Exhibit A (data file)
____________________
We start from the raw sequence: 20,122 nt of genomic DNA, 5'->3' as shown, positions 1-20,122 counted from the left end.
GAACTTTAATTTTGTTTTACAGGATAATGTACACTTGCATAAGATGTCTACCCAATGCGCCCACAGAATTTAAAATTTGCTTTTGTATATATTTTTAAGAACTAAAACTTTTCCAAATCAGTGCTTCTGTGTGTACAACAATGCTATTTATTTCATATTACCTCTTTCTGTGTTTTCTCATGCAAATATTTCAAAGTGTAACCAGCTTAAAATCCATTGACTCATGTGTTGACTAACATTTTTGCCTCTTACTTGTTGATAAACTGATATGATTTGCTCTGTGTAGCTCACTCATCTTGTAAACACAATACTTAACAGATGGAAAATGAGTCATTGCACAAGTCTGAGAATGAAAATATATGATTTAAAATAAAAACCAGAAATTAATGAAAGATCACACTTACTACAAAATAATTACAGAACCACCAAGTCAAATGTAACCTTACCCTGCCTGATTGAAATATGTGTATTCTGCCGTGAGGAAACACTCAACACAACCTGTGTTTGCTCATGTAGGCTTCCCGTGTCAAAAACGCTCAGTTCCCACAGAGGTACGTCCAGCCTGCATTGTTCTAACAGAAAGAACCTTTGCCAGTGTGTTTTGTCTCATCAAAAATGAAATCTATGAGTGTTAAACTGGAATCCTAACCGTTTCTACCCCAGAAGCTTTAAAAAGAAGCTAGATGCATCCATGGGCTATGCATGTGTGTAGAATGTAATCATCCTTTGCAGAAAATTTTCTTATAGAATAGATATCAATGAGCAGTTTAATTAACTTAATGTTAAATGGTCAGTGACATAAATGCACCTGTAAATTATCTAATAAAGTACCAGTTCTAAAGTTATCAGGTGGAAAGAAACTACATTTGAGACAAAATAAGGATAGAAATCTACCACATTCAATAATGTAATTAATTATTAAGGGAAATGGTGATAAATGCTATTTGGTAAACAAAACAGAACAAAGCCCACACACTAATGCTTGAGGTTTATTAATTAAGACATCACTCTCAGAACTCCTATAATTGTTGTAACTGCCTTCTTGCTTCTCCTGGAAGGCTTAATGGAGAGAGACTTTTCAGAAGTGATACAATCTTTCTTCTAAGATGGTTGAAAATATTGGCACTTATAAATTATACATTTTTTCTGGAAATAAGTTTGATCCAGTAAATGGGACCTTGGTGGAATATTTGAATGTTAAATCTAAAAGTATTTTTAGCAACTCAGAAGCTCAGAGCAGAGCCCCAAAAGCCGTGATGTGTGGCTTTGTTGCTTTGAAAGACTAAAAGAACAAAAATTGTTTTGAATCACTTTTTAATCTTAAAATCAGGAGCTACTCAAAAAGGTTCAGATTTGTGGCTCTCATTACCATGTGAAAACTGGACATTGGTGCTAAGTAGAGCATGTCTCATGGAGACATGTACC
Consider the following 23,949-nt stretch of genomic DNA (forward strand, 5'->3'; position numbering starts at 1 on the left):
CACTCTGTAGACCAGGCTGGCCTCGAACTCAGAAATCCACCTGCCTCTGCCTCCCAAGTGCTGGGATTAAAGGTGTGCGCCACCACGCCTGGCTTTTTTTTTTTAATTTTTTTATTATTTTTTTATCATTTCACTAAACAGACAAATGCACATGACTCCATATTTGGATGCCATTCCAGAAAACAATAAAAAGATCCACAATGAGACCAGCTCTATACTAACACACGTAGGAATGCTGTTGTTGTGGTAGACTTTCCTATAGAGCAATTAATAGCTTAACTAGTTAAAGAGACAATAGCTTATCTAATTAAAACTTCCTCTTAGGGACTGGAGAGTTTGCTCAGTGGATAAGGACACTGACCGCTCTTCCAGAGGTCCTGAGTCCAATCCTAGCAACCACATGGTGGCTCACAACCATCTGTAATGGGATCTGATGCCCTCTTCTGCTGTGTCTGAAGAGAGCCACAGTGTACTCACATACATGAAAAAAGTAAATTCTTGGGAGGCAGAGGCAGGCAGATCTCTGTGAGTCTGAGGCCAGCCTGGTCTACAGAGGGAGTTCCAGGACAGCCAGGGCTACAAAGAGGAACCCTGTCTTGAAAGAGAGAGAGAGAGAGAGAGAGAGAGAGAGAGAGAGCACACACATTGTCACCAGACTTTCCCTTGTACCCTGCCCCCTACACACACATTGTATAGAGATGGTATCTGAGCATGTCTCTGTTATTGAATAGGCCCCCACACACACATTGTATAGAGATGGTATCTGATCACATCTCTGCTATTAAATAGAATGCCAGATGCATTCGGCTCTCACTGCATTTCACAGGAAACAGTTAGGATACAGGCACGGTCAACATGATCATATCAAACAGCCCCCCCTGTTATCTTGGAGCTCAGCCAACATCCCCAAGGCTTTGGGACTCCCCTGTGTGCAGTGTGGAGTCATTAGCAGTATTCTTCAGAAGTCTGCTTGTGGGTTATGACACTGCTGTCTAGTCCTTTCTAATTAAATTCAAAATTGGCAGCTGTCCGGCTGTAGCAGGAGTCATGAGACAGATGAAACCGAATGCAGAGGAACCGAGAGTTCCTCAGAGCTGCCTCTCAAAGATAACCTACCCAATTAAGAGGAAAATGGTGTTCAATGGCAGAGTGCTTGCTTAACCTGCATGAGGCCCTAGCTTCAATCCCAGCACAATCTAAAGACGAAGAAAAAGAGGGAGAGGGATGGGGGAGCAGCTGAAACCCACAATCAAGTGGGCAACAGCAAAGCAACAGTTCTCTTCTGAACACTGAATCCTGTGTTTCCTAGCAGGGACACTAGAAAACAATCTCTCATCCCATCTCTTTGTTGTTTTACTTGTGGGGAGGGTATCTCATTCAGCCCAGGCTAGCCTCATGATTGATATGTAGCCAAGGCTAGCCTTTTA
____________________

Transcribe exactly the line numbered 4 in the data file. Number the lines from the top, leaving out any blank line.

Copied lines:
CACTCTGTAGACCAGGCTGGCCTCGAACTCAGAAATCCACCTGCCTCTGCCTCCCAAGTGCTGGGATTAAAGGTGTGCGCCACCACGCCTGGCTTTTTTTTTTTAATTTTTTTATTATTTTTTTATCATTTCACTAAACAGACAAATGCACATGACTCCATATTTGGATGCCATTCCAGAAAACAATAAAAAGATCCACAATGAGACCAGCTCTATACTAACACACGTAGGAATGCTGTTGTTGTGGTAGACTTTCCTATAGAGCAATTAATAGCTTAACTAGTTAAAGAGACAATAGCTTATCTAATTAAAACTTCCTCTTAGGGACTGGAGAGTTTGCTCAGTGGATAAGGACACTGACCGCTCTTCCAGAGGTCCTGAGTCCAATCCTAGCAACCACATGGTGGCTCACAACCATCTGTAATGGGATCTGATGCCCTCTTCTGCTGTGTCTGAAGAGAGCCACAGTGTACTCACATACATGAAAAAAGTAAATTCTTGGGAGGCAGAGGCAGGCAGATCTCTGTGAGTCTGAGGCCAGCCTGGTCTACAGAGGGAGTTCCAGGACAGCCAGGGCTACAAAGAGGAACCCTGTCTTGAAAGAGAGAGAGAGAGAGAGAGAGAGAGAGAGAGAGAGCACACACATTGTCACCAGACTTTCCCTTGTACCCTGCCCCCTACACACACATTGTATAGAGATGGTATCTGAGCATGTCTCTGTTATTGAATAGGCCCCCACACACACATTGTATAGAGATGGTATCTGATCACATCTCTGCTATTAAATAGAATGCCAGATGCATTCGGCTCTCACTGCATTTCACAGGAAACAGTTAGGATACAGGCACGGTCAACATGATCATATCAAACAGCCCCCCCTGTTATCTTGGAGCTCAGCCAACATCCCCAAGGCTTTGGGACTCCCCTGTGTGCAGTGTGGAGTCATTAGCAGTATTCTTCAGAAGTCTGCTTGTGGGTTATGACACTGCTGTCTAGTCCTTTCTAATTAAATTCAAAATTGGCAGCTGTCCGGCTGTAGCAGGAGTCATGAGACAGATGAAACCGAATGCAGAGGAACCGAGAGTTCCTCAGAGCTGCCTCTCAAAGATAACCTACCCAATTAAGAGGAAAATGGTGTTCAATGGCAGAGTGCTTGCTTAACCTGCATGAGGCCCTAGCTTCAATCCCAGCACAATCTAAAGACGAAGAAAAAGAGGGAGAGGGATGGGGGAGCAGCTGAAACCCACAATCAAGTGGGCAACAGCAAAGCAACAGTTCTCTTCTGAACACTGAATCCTGTGTTTCCTAGCAGGGACACTAGAAAACAATCTCTCATCCCATCTCTTTGTTGTTTTACTTGTGGGGAGGGTATCTCATTCAGCCCAGGCTAGCCTCATGATTGATATGTAGCCAAGGCTAGCCTTTTA